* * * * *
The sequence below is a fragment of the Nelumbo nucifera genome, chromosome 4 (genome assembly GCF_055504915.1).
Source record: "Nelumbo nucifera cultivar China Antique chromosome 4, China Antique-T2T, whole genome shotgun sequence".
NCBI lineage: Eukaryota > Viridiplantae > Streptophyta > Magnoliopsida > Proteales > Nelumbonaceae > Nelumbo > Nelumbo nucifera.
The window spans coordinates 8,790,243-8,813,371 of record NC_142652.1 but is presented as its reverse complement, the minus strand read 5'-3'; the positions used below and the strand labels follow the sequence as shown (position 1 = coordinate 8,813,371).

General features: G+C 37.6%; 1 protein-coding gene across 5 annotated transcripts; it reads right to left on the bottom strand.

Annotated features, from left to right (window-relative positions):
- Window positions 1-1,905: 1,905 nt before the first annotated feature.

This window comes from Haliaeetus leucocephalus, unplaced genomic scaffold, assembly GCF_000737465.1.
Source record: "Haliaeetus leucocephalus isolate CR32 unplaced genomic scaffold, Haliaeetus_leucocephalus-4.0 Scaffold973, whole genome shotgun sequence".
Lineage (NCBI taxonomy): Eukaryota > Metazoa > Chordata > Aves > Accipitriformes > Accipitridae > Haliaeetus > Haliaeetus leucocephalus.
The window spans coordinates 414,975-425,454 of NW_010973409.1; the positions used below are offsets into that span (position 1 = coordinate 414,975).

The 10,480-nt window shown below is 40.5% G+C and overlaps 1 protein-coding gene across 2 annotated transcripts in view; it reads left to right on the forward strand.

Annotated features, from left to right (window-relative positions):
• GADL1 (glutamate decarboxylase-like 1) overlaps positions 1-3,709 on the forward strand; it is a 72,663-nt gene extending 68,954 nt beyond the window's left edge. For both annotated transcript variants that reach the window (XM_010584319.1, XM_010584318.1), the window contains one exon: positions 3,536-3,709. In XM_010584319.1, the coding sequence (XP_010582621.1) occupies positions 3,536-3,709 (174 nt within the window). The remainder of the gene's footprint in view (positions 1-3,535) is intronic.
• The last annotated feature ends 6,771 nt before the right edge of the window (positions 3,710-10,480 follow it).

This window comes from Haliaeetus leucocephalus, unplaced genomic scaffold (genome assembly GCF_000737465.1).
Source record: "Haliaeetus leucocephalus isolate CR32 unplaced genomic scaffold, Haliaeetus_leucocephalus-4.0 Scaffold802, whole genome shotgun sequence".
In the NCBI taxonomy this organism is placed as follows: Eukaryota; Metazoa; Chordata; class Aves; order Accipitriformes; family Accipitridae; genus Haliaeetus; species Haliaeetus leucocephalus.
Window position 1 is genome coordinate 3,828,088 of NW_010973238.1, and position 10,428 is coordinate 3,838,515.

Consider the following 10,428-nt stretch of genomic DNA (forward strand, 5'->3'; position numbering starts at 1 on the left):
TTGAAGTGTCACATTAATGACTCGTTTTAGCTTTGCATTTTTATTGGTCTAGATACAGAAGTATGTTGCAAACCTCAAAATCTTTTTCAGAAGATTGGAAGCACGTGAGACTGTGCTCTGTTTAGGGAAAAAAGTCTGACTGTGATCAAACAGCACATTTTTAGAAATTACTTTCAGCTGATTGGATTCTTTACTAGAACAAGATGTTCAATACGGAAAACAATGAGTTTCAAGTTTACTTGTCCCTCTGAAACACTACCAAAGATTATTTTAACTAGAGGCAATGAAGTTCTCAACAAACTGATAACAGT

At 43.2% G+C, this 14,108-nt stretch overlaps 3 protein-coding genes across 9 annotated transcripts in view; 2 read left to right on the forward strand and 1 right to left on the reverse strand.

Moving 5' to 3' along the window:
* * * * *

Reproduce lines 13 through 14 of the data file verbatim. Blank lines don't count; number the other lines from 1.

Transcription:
Annotated features, from left to right (window-relative positions):
• GADL1 (glutamate decarboxylase-like 1) overlaps positions 1-3,709 on the forward strand; it is a 72,663-nt gene extending 68,954 nt beyond the window's left edge. For both annotated transcript variants that reach the window (XM_010584319.1, XM_010584318.1), the window contains one exon: positions 3,536-3,709. In XM_010584319.1, the coding sequence (XP_010582621.1) occupies positions 3,536-3,709 (174 nt within the window). The remainder of the gene's footprint in view (positions 1-3,535) is intronic.